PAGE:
Racing: Owners veto logo income

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THE OWNERS of a third of Britain's racehorses are believed to have refused to take part in a new sponsorship scheme, which is due to start in little more than two months' time. In a survey conducted by the British Horseracing Board, which required owners to state their opposition to advertising logos being carried on their jockeys' boots and breeches, almost 1,500 are thought to have registered their disapproval, including some of the most famous names on the turf.

The exact figures will not be published until early next week, but the results of the survey seem sure to cause considerable embarrassment to the BHB. In his speech to the Gimcrack dinner just a few days ago, Peter Savill, the BHB chairman, said that racing should be "innovative and open to new ideas" in its search for extra revenue. Now, though, it appears that many owners are willing to deny the sport an important new source of finance.

The possibility that jockeys might raise money by selling advertising space on their breeches and boots was first raised several years ago. Only a tiny fraction of riders are in the millionaires club with the likes of Frankie Dettori and Pat Eddery, and it was estimated that carrying logos on those items of clothing which actually belong to them could be worth up to pounds 1m each year.

The move was put on hold, though, to allow racehorse owners to launch a similar scheme with adverts carried on their silks. This not only raised money for owners directly, but also allowed them to profit from valuable VAT concessions on the purchase of bloodstock and their training fees.

Now that the riders are demanding sponsorship rights of their own, however, the owners are demanding a veto which, although it will not stop the idea in its tracks, will clearly make it much more difficult to sell, and much less valuable to a major sponsor. Sheikh Mohammed, who himself called for greater funding for racing in a significant Gimcrack speech 12 months ago, is among those owners to have registered dissatisfaction.

The owners' concerns include clashes of interest between the logos on silks and breeches, even though horses sponsored by one company regularly run in and win races bearing the name of a direct competitor without any fuss. Others have complained that the jockeys' sponsor might be distasteful (a condom manufacturer was one particularly ludicrous example). This, though, is simply a slur against the common sense of Michael Caulfield, the secretary of the Jockeys' Association, who is trying to secure a sponsorship deal to cover all riders.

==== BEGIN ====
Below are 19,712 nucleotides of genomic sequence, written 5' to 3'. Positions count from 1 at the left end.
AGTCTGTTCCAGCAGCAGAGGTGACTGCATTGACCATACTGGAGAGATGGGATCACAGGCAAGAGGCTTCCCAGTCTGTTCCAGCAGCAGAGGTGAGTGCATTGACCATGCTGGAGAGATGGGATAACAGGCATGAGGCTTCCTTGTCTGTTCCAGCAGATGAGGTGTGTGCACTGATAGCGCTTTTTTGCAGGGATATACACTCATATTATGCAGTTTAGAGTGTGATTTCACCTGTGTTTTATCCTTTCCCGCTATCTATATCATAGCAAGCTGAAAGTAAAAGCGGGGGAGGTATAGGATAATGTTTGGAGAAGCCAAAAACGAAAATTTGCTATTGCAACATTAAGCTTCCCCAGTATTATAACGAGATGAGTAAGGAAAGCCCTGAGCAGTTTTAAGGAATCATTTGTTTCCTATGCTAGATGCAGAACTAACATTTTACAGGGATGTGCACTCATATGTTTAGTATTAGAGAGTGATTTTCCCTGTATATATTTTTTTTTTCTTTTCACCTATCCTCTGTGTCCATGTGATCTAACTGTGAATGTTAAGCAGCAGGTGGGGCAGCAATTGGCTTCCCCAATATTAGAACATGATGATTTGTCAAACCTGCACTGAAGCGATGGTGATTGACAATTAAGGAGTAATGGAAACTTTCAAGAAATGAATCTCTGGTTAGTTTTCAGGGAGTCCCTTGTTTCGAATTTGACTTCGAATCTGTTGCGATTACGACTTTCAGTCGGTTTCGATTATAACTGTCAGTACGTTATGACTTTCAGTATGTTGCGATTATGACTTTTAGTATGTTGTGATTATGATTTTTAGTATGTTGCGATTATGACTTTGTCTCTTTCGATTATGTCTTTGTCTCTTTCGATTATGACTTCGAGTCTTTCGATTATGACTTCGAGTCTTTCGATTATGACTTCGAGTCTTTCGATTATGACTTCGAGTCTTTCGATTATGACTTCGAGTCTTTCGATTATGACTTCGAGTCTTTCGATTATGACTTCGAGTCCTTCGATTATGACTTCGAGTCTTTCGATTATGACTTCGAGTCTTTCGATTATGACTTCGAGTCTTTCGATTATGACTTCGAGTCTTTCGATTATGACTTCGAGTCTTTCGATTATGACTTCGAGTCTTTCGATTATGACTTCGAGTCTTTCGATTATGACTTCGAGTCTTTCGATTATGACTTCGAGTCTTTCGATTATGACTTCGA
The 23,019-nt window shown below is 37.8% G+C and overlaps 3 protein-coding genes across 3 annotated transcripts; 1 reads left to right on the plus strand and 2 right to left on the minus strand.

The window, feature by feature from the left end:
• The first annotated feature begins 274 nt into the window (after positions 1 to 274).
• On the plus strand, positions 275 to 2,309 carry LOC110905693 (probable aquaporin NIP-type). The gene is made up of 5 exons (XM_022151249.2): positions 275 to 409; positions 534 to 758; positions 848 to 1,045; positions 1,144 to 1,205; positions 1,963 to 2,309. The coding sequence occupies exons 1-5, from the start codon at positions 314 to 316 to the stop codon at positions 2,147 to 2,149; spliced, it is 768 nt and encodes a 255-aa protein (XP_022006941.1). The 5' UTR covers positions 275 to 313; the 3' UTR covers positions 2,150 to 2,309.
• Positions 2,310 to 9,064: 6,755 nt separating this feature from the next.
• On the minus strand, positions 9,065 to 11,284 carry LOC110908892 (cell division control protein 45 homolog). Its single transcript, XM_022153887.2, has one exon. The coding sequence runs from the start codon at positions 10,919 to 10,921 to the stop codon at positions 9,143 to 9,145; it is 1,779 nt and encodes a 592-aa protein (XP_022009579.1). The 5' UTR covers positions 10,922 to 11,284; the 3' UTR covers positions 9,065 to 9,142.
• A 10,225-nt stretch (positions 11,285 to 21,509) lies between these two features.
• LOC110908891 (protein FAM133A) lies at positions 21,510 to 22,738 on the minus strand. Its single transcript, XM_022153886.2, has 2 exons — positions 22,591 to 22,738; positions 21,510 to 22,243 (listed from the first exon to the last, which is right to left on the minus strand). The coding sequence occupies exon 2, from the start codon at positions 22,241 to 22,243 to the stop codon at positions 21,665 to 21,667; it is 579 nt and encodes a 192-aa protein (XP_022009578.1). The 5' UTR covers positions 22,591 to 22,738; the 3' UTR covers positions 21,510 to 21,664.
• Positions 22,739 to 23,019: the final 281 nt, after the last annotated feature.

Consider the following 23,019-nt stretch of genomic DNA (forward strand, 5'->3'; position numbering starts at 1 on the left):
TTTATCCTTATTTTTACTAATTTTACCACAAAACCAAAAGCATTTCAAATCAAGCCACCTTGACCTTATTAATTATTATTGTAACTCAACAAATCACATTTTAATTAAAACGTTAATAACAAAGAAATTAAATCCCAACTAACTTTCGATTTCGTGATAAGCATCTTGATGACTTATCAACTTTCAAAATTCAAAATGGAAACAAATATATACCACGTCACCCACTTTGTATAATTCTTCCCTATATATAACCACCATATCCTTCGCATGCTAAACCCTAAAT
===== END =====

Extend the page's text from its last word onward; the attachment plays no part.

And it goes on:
An unspoken objection is also, perhaps, the most important. A significant number of owners seem to believe that they are buying not only a jockeys' services, but the person as well. The idea that riders could make money without their say-so is therefore a troublesome one.

Regardless of the complaints, though, the sponsorship scheme is expected to launch as planned on 1 February next year with two-thirds of riders carrying logos on breeches and boots. To maximise revenue in the long- term, though, the objections of the remaining owners will need to be overridden. Many senior jockeys, including Richard Dunwoody and Tony McCoy, regard 100 per cent coverage for their sponsorship as vital, and they and Caulfield will be ready for a fight over the coming weeks and months.

Ultimately, it is hard to see how the reluctant owners can continue to resist, since the sites in question belong not to them but to the people they employ, usually on a freelance basis. And while even Peter Savill, himself a leading owner, has seemed lukewarm about the idea, the BHB as a whole has a duty to help secure extra money for racing wherever it can.

One point at least seems clear. If a mixture of flimsy excuses and near- feudal attitudes frustrates a valuable new source of funds for jockeys, the Government ministers who regularly hear Savill pleading for increased support will be distinctly unimpressed.